2012 February 02 | timiacono.com

Ben Bernanke Goes to Capitol Hill

Apparently, Fed Chief Ben Bernanke had a fairly interesting visit with elected officials on Capitol Hill today, at least judging by this exchange with Rep. Paul Ryan (R-WI).

It’s kind of amazing that, nearly four years after the financial crisis, Fed economists still think that interest rate policy during the housing bubble mania had little or nothing to do with its formation or subsequent bust.

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Hopes Dim for a Grant Fed Chairmanship

With Mitt Romney pulling away from both Newt Gingrich and Ron Paul in their bid for the GOP presidential nomination, hopes are now dimming that Jim Grant of Grant’s Interest Rate Observer will play an important role in the nation’s monetary policy going forward as Grant is increasingly unlikely to either sit on a new Gold Commission (as suggested by Gingrich) or head the Federal Reserve (as Ron Paul recommended), in the latter scenario, perhaps just exchanging dollars for gold under a new gold standard until such time that the central bank can be disbanded. In this report at MarketWatch, Brett Arends fills in the details:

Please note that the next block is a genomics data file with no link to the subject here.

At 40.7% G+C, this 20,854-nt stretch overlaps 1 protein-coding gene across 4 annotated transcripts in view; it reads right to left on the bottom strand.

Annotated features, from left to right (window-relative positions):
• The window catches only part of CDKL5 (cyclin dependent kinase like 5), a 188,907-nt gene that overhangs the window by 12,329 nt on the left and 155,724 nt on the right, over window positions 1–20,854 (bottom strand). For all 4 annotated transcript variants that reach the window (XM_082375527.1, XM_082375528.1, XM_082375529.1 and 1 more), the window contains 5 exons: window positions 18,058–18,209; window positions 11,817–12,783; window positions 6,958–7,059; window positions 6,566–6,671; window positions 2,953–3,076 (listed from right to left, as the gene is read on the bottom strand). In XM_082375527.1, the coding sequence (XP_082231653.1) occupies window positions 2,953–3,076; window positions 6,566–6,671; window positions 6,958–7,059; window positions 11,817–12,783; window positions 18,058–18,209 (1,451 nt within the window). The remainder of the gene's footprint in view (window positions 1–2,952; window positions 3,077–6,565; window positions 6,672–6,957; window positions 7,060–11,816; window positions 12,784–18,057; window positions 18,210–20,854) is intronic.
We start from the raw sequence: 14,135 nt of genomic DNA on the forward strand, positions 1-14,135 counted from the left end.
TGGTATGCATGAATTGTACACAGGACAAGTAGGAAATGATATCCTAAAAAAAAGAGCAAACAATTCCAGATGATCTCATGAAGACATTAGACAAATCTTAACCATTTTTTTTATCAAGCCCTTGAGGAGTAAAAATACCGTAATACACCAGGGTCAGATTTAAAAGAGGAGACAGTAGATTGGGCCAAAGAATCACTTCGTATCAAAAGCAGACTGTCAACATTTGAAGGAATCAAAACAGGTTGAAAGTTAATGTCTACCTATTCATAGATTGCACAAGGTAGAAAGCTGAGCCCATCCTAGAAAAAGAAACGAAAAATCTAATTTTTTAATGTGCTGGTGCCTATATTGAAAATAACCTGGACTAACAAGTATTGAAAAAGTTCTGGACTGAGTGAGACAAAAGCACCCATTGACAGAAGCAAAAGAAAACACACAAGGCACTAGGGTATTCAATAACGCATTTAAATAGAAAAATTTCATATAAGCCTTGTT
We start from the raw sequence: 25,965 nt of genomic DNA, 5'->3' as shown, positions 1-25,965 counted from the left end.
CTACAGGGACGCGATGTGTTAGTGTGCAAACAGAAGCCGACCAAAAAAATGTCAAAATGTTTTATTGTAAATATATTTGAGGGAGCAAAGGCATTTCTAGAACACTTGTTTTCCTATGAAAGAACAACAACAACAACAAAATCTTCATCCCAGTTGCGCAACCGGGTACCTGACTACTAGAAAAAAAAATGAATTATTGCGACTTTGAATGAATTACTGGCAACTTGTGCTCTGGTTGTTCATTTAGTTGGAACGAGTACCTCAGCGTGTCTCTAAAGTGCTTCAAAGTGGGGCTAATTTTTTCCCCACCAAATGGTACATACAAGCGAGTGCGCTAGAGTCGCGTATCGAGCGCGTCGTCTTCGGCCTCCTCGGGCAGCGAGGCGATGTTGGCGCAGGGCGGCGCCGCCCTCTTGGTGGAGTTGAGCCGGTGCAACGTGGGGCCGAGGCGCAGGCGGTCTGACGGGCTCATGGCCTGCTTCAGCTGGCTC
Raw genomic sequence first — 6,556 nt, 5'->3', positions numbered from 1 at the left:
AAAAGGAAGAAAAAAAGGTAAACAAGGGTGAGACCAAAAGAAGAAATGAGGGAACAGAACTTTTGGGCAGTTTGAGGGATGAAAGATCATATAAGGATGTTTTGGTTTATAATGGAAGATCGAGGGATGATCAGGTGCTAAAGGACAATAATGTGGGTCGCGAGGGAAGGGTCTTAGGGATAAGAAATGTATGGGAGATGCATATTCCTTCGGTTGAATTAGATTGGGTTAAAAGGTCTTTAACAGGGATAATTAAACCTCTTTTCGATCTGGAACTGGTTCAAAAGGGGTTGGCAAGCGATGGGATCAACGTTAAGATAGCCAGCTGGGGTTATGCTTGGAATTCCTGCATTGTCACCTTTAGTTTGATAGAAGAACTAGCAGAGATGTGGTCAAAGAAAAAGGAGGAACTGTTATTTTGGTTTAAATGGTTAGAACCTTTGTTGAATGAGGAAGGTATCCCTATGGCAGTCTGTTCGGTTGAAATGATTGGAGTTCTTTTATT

“Unfortunately, I haven’t heard from Mr. Romney yet,” joked Grant when I called on him in his offices down on Wall Street. “I’m sitting by the phone, I’m ready.”

He may have to wait some time. Romney, a conventional Wall Street figure, is unlikely to tap him anytime soon.

He is best known these days — to Gingrich and Paul, among others — for his long-standing support for the gold standard. The world has moved in his direction. In 12 years, gold has risen from a derided relic trading at $250 an ounce to a hot investment at $1,750. Everywhere paper currency systems are under challenge. In 2008, the world discovered that you can’t just manufacture endless wealth out of thin air, as the gold bugs had long argued, and it is still struggling with the realization.

Many people will think of the gold standard as a relic of a bygone era, something as old-fashioned as bow-ties and stuffed animals. (My caveat: To me, that’s not an insult.) Grant, when we met, argued the reverse. He says paper currencies and our current monetary system are the ones that are out of date.

“The anachronism is today’s system,” he says. We have a “command and control, top down” system where the Fed imposes an interest rate on society. The Fed, in other words, tells us what the price of money should be. It is, Grant says, at odds with the modern age. “We live in a world of collaborative social networks” of the Internet and Facebook, of Wikipedia instead of the old World Book, and so on. And yet when it comes to the price of money, we wait for a committee that sits in private to tell us what it should be”.

There’s lots more in this story on Grant’s views of the financial system as currently constructed and what he would do if he were to sit in Ben Bernanke’s chair at the Fed. If you ask me, his gold standard price of $2,500 an ounce for the metal seems a bit low.